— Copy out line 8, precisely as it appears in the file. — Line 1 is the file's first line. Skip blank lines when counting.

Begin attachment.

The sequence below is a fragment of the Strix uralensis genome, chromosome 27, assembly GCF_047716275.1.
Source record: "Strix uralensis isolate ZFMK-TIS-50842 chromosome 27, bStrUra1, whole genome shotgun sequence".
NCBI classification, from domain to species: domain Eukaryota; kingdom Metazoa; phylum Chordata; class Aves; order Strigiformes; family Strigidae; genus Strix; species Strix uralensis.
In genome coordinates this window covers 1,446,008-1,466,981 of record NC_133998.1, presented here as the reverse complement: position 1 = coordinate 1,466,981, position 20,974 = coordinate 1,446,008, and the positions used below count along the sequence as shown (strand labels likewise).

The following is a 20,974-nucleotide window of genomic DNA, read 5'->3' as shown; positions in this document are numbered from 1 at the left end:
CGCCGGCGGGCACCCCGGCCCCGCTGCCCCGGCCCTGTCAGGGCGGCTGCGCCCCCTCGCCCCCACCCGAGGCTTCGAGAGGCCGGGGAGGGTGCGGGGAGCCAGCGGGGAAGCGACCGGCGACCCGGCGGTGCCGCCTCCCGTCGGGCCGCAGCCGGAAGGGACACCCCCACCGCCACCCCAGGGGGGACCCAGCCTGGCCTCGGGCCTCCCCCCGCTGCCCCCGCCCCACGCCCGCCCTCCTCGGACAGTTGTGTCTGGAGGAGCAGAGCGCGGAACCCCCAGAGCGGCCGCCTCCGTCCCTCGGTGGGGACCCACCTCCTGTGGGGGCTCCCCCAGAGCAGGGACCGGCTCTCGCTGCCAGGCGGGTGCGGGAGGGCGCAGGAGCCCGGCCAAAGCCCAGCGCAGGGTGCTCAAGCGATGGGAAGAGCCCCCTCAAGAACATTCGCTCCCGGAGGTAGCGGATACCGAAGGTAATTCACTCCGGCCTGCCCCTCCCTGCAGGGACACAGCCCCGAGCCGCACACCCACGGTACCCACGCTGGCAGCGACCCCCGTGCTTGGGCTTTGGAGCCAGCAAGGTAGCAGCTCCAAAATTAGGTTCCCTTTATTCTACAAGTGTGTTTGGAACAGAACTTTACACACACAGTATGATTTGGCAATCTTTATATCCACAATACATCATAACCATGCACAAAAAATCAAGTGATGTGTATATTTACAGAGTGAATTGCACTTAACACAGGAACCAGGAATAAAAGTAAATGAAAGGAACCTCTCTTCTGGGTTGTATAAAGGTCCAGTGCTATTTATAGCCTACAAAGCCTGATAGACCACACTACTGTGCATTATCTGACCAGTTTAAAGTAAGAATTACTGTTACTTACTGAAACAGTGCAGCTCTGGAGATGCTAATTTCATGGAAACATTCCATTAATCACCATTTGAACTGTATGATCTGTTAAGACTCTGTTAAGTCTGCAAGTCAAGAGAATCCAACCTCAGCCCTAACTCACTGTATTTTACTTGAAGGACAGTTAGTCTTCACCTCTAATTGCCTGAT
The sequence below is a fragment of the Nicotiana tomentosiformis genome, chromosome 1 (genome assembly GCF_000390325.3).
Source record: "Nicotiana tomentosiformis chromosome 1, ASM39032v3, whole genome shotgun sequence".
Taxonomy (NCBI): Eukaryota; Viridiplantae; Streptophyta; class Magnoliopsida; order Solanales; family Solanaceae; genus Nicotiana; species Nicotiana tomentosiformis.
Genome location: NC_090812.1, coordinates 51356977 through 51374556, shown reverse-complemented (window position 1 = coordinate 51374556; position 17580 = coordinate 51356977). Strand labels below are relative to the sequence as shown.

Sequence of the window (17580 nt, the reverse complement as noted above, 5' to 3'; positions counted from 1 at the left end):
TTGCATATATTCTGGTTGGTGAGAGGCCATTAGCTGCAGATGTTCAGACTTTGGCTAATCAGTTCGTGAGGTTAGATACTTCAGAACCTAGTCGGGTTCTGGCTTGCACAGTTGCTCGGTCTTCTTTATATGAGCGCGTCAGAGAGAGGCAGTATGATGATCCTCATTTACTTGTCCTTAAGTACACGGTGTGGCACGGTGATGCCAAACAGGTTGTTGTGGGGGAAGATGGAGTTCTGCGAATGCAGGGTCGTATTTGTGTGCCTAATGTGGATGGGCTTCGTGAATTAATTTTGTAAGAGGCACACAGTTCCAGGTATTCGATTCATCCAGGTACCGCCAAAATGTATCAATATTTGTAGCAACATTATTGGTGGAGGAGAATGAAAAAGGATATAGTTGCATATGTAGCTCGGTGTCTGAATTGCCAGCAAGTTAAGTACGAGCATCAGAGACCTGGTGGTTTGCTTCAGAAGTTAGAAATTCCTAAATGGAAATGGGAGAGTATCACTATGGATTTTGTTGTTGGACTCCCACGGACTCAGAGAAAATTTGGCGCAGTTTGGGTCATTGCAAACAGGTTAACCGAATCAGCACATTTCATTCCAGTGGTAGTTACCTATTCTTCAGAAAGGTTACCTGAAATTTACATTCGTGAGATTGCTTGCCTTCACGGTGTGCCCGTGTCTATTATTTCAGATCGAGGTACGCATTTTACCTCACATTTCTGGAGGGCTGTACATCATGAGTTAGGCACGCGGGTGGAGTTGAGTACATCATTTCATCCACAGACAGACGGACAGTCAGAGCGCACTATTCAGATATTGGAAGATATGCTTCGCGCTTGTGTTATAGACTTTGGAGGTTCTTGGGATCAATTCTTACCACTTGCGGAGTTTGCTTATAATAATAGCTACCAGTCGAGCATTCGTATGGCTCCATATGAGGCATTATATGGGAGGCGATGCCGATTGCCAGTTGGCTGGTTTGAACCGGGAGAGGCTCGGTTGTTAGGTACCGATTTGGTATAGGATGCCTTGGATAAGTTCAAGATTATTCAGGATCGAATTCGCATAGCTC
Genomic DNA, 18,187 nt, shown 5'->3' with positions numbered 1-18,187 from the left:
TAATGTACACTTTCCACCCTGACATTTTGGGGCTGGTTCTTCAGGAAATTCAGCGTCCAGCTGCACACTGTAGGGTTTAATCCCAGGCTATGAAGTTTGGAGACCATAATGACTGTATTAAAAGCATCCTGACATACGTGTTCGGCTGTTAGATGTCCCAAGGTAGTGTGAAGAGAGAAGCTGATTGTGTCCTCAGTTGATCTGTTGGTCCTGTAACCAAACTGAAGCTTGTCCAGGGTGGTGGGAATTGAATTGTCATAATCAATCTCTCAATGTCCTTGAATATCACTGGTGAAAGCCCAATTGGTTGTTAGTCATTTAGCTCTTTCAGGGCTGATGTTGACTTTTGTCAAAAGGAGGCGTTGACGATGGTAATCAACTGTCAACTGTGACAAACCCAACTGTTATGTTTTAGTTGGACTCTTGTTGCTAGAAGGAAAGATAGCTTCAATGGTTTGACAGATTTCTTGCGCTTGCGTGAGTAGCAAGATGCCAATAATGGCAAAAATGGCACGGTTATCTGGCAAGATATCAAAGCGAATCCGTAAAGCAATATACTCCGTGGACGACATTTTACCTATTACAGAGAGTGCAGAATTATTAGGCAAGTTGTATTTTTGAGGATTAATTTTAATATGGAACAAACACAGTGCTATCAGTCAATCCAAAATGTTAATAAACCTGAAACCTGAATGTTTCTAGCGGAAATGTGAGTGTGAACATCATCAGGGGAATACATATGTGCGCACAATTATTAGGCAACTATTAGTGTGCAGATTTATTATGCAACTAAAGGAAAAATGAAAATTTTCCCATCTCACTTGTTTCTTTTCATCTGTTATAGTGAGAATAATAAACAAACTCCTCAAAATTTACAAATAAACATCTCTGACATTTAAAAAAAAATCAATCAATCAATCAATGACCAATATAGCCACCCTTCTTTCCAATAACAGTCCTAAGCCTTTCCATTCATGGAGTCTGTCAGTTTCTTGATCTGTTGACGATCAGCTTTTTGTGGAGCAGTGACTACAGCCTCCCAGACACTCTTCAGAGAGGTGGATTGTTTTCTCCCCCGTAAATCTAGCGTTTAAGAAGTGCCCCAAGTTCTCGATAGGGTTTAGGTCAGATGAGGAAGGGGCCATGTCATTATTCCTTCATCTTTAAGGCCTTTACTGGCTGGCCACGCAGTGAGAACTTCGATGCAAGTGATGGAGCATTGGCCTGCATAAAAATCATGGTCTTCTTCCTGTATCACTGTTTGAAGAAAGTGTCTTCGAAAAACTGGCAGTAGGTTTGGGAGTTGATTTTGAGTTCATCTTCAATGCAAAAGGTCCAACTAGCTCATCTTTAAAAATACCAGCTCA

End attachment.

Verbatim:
Source record: "Nicotiana tomentosiformis chromosome 1, ASM39032v3, whole genome shotgun sequence".